[2] Note this used to be gethostbyname(), and became getaddrinfo() due to the need for IPv6 support.

Comments (23)

  • Tony Le November 19, 2013 - 6:56 pm Reply

    Nice. Next blog post should be on routing tables.

    • Taos November 19, 2013 - 7:49 pm Reply

      Great idea!

    • Corey Quinn November 20, 2013 - 11:10 am Reply

      I think we’ve got a winner. Watch this space!

  • Adam Baxter November 19, 2013 - 7:37 pm Reply

    >If you’ve enjoyed this dive into DNS resolution, please get in touch with Taos; we’d love to spend a couple of hours on the phone with you discussing similar topics in depth!

    I’m assuming this comes at a price ;)

  • Siddharth November 19, 2013 - 8:33 pm Reply

    Recent versions of Chrome do not call getaddrinfo() on Linux and Mac. Instead it uses its own asynchronous DNS stub resolver that does all the steps you mentioned.

    • Corey Quinn November 20, 2013 - 9:50 am Reply

      Quite right. Programs that implement their own stub resolvers (see also: nmap) tend to complicate the issue a bit. I suppose if we’re looking for a more “pure” use case, “ping http://www.taos.com” would be a more suitable fit as browsers continue to evolve…

  • c1123860 November 19, 2013 - 9:10 pm Reply

    One should use drill(1) instead of dig(1)

    • Corey Quinn November 20, 2013 - 9:52 am Reply

      In theory yes, but you can’t count on people having drill installed on most platforms. On my desktop of choice (OS X) it’s only packaged (via homebrew) as a part of ldns, which is in turn really only ever installed as a dependency for unbound. The idea is to address the lowest common denominator of systems…

  • Tim Osman November 20, 2013 - 1:20 am Reply

    That’s not how DNS works. The resolver never “asks it who is authoritative for http://www.taos.com. “

    • Corey Quinn November 20, 2013 - 9:53 am Reply

      Quite right; my apologies for the oversight. I have corrected this. If you’re the root server, you (almost never) see queries for the TLDs themselves, but rather for full domains, which you then refer to the TLD servers.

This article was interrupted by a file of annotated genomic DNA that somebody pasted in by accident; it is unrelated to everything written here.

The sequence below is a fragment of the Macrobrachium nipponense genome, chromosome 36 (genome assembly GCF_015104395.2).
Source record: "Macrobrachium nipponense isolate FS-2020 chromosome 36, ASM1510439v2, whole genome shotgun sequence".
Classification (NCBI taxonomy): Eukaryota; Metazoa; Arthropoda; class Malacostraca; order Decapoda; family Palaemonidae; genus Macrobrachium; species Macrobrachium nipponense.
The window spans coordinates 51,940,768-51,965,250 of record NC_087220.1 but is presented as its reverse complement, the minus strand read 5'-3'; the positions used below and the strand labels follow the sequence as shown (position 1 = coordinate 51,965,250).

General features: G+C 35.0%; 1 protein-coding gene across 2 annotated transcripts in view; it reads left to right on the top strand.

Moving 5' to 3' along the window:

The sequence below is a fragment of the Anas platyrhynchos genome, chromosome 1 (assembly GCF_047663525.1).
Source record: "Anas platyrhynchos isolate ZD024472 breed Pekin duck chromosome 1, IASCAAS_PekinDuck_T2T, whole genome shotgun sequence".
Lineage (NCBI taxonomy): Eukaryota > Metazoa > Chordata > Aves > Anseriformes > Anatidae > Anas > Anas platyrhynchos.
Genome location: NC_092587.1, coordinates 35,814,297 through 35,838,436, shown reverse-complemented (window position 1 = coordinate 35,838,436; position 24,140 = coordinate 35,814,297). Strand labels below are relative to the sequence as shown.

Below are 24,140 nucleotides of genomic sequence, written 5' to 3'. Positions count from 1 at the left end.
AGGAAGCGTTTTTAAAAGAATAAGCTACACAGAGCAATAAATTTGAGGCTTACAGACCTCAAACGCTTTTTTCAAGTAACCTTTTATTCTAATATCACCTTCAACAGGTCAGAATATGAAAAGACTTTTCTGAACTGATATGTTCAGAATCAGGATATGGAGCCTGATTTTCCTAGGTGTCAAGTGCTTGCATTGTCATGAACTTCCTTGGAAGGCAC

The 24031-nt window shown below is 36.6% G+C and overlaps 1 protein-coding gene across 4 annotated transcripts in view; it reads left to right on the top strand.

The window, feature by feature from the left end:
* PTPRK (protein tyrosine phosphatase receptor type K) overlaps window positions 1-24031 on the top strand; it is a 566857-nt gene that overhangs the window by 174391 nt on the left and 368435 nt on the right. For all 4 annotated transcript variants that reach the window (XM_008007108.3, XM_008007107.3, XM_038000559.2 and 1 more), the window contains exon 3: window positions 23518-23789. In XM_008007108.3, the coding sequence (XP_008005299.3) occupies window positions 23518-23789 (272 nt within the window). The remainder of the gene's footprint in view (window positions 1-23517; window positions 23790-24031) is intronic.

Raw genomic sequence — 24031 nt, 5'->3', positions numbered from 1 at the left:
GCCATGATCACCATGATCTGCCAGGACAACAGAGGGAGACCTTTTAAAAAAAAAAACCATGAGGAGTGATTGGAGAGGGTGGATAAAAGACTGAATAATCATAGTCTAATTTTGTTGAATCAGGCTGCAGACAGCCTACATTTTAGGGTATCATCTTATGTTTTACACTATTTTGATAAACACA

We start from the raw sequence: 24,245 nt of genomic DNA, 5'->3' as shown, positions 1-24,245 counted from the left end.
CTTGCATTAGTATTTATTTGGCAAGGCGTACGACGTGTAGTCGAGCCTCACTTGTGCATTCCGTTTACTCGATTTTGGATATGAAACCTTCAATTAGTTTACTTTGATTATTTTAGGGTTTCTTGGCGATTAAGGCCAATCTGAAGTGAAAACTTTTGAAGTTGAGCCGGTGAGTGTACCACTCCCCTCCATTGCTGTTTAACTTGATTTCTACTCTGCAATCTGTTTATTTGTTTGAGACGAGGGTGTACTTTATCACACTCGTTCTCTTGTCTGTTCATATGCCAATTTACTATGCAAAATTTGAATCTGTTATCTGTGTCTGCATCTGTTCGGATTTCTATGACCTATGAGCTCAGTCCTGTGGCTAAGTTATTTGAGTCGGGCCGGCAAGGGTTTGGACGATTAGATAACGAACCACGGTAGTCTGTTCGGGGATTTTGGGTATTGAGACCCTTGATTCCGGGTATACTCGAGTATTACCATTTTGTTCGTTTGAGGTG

• hammad November 20, 2013 - 3:06 am Reply

    “If you’ve enjoyed this dive into DNS resolution, please get in touch with Taos; we’d love to spend a couple of hours on the phone with you discussing similar topics in depth!”

    I enjoyed it. I could chat for a couple of hours discussing similar topics. How to get in touch?

  • Stefan November 20, 2013 - 3:09 am Reply

    I’m afraid you got some details wrong here.

    You write “[the resolver] quests out to the root nameserver, and asks it who is authoritative for http://www.taos.com.” That’s not quite right. If (as we have stated) the resolver starts out from a “www.taos.com. A?” query, it will use this exact question to query the root server. This is neccessary for a number of reasons, one being that the name might be in the root zone, and then there would not be any other authoritative servers to refer to.

    The referral response that the root and GTLD servers will be replying with will have an empty answer section, the authority section pointing to the referred-to nameservers, and glue records in the additional section, although the latter is not a requirement. Glue records may be missing from the referral response and the resolver will have to start an internal query to fetch glue before continuing with the original query.

    Lastly, the sentence “[i]f we assume that this nameserver isn’t authoritative for the taos.com domain” should be more correctly put as “if we assume that this nameserver (better yet: resolver) is not authoritative for either http://www.taos.com., taos.com., com., or the root domain”.